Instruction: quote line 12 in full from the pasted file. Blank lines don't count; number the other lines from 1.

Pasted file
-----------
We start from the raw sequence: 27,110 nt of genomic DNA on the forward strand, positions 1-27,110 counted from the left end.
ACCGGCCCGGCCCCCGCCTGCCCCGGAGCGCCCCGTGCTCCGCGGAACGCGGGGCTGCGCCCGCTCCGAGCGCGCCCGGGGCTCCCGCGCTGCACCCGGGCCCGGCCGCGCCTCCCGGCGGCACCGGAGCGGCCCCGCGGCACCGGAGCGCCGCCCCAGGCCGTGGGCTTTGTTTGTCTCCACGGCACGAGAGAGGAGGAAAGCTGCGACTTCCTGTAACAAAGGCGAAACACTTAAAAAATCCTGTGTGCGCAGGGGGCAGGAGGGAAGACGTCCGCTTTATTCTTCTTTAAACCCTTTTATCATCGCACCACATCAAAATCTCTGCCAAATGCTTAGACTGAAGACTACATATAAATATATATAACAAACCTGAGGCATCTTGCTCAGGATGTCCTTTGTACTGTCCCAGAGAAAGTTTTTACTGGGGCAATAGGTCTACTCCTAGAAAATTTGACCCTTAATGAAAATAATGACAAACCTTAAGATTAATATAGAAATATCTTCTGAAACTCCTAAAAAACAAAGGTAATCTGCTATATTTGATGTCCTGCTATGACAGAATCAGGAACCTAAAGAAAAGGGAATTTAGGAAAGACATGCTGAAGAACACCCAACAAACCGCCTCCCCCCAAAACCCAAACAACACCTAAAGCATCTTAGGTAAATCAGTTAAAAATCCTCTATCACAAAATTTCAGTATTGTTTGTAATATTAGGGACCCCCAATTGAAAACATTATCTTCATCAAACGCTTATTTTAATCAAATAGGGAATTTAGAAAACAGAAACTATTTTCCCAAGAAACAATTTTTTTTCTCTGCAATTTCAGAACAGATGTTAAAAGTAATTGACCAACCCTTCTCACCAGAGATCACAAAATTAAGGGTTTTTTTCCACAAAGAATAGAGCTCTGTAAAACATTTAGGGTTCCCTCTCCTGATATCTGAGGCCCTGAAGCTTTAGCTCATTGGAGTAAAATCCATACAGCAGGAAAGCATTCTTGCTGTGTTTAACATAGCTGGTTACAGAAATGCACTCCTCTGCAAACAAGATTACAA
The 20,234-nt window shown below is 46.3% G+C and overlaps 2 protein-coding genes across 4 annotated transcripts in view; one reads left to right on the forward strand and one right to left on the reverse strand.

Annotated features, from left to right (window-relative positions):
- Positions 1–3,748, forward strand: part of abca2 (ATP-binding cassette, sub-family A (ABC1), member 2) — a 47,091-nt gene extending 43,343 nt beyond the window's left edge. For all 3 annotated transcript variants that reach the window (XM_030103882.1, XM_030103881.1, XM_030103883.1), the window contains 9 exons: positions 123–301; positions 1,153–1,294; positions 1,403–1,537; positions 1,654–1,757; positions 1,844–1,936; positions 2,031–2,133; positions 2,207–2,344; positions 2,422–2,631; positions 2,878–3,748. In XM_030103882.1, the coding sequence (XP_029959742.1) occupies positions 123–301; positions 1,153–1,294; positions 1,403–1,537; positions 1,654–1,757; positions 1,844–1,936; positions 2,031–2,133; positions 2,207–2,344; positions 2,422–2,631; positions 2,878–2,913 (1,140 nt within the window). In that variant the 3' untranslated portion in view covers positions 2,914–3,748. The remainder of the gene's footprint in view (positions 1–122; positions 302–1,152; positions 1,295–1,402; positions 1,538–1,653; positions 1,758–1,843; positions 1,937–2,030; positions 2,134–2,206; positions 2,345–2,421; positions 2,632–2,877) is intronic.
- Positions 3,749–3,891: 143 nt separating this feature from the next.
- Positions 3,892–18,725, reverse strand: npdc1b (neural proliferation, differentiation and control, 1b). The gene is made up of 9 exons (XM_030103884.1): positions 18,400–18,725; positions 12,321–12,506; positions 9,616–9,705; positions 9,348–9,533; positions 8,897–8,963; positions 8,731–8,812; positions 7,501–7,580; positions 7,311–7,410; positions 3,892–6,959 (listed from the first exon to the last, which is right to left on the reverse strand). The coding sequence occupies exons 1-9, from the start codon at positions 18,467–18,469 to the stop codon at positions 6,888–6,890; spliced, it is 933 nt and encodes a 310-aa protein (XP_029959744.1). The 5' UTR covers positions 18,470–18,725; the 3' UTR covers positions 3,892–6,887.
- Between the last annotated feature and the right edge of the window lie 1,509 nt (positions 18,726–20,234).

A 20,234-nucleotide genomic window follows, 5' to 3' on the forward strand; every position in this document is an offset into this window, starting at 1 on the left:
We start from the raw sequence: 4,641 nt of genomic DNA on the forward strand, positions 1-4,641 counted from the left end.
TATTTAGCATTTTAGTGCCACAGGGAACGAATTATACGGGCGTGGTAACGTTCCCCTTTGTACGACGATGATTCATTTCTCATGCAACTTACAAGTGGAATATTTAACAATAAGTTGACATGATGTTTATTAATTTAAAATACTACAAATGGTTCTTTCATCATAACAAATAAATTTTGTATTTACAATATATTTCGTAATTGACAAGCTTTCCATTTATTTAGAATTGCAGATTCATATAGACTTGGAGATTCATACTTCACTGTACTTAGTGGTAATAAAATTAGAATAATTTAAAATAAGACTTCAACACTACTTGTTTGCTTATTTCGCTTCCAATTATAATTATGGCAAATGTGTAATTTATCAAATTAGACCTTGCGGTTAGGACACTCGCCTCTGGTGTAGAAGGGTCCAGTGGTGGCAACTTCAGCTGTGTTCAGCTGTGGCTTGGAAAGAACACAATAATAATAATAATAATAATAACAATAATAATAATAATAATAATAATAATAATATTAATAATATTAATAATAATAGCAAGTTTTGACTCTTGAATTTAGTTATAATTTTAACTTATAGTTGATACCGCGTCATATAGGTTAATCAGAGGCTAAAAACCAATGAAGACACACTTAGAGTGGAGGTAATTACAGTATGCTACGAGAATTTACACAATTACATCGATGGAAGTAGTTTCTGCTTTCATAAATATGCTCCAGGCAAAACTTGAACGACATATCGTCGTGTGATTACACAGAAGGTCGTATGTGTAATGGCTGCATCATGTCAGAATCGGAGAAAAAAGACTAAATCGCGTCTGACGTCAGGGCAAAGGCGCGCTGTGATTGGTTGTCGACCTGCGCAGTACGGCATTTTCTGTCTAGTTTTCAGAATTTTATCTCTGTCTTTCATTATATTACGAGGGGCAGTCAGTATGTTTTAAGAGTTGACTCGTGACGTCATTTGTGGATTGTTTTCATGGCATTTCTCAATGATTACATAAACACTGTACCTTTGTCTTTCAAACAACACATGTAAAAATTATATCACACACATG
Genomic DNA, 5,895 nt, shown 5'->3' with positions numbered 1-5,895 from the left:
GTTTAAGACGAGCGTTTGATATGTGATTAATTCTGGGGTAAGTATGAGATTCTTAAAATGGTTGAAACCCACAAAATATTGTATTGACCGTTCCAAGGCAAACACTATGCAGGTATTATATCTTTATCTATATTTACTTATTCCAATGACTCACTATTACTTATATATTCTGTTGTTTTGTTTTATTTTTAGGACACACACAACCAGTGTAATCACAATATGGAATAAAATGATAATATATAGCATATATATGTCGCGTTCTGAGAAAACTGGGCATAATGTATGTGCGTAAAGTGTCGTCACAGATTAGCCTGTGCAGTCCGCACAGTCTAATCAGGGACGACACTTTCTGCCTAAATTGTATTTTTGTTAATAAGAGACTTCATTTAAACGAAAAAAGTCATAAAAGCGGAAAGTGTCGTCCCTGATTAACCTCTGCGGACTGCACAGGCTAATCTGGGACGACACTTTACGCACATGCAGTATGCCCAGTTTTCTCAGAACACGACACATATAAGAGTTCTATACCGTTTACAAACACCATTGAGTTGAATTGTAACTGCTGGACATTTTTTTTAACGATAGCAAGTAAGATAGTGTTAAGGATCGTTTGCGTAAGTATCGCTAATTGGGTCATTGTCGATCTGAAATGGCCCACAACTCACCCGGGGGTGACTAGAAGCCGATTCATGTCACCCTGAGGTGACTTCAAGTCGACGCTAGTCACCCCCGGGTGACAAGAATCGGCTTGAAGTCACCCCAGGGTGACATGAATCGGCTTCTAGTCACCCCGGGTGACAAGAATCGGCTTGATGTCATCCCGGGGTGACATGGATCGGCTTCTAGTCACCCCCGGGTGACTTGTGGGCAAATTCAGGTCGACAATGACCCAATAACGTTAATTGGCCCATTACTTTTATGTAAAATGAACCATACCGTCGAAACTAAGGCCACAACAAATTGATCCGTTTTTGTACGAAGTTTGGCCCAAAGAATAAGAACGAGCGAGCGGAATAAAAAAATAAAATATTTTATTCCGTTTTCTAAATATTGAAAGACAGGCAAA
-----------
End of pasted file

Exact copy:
Genomic DNA, 5,895 nt, shown 5'->3' with positions numbered 1-5,895 from the left: